Four years ago, the Southern African Development Community (Sadc) played a decisive role in saving Zimbabwe from sliding into the league of failed states in the mould of Somalia.
President Robert Mugabe was forced into an inclusive government with his sworn enemies and for the first time in almost a decade Zimbabweans could see light at the end of the tunnel.
Hyperinflation was curtailed, supermarket shelves were restocked and signs of economic revival became evident.
But barely a year into the new-found stability, Mugabe started demanding elections to end the coalition government.
He claimed the inclusive government had become dysfunctional, but the truth is that the Zanu PF leader was not accustomed to sharing power. The reasons behind his calls for fresh polls were driven by selfish motives which were at variance with national aspirations.
Mugabe’s electioneering that began at the 2010 Zanu PF annual conference in Mutare effectively put the brakes to the anticipated reform agenda and economic recovery, which put Zimbabwe back into an election mode.
The calls have of late intensified with Mugabe sending envoys to lobby Sadc leaders on the new polls. Zanu functionaries have been deployed to disrupt the constitution-making process in the forlorn hope that elections will be held without the agreed reforms.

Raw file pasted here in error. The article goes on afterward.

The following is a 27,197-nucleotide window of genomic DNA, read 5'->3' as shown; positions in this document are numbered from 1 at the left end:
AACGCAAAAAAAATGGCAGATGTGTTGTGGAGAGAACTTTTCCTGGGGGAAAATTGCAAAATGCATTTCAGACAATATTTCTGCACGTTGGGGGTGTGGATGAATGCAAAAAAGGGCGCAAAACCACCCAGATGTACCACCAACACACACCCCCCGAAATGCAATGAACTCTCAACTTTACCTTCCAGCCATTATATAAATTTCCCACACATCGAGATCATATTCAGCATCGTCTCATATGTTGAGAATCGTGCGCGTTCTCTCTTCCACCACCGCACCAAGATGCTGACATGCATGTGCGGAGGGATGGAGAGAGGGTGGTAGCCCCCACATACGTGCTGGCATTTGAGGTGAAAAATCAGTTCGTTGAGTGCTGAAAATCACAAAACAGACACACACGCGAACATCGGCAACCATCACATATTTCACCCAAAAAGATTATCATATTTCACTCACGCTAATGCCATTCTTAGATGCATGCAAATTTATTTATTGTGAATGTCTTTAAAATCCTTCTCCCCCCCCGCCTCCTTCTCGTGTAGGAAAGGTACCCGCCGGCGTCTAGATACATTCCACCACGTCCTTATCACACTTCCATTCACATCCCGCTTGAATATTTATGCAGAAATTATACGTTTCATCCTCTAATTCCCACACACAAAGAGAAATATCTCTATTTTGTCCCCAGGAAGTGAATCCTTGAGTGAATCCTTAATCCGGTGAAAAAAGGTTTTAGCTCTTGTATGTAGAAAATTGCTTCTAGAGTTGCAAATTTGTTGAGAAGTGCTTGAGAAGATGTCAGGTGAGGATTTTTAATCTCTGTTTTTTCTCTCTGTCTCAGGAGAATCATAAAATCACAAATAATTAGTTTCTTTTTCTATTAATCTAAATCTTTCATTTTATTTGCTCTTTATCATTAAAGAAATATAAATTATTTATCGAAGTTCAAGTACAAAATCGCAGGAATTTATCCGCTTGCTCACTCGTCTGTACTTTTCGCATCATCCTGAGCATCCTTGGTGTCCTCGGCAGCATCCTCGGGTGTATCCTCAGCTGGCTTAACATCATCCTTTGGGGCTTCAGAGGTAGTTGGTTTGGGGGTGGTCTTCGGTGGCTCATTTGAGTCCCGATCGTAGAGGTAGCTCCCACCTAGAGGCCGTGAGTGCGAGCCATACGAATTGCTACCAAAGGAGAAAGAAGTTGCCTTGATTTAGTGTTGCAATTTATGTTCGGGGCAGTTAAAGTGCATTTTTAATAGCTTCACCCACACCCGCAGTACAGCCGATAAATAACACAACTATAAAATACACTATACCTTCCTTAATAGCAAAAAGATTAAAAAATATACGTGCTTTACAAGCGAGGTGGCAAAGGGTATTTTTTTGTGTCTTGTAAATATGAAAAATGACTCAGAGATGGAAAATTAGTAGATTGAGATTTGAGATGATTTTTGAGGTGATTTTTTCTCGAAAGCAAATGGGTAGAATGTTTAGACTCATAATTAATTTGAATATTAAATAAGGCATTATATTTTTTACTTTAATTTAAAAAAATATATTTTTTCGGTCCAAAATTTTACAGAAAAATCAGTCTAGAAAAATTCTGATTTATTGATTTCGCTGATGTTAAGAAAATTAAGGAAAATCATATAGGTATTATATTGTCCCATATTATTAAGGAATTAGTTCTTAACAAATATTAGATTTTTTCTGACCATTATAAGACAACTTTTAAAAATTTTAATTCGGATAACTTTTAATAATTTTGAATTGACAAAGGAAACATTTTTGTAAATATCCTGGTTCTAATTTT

Zanu PF’s coalition partners — the two MDC formations — and civic society have taken a principled stand that we cannot be plunged into another 2008 scenario where hundreds of people lost their lives by holding elections before the necessary reforms.
Starting from today, Sadc leaders will be discussing the stand-off on the sidelines of an extraordinary summit in Angola.
The three principals in the inclusive government — Mugabe, Prime Minister Morgan Tsvangirai and Deputy Prime Minister Arthur Mutambara — as well as Industry and Commerce minister Welshman Ncube have been invited to the Sadc Organ for Defence, Politics and Security meeting.
The last time the Troika met in Livingstone, Zambia, last year, the leaders made it clear to Mugabe and Zanu PF that Zimbabwe would not be allowed to relapse into the 2008 madness.
Predictably, Mugabe was angry to an extent that he threatened to reject South African President Jacob Zuma as the mediator, accusing him of bias.
However, we don’t expect this to cow the regional leaders to retreat from their commendable stance and bow down to Zanu PF pressure.
Zimbabwe is simply not ready for elections and United Nations High Commissioner for Human Rights Navi Pillay said as much after her assessment of the situation last week.
Pillay said holding elections under the present conditions would be suicidal.
We, therefore, expect the Troika to breathe more life into Zuma’s mediation so that the parties in the inclusive government expedite the reforms that are necessary for any credible election.
Failure to do that will see all the resources that Sadc has invested in dousing the flames in Zimbabwe going to waste.
Mugabe’s peers have to remind him that it is paramount to put the country first and stop paying lip service to reforms that would guarantee the holding of a credible election.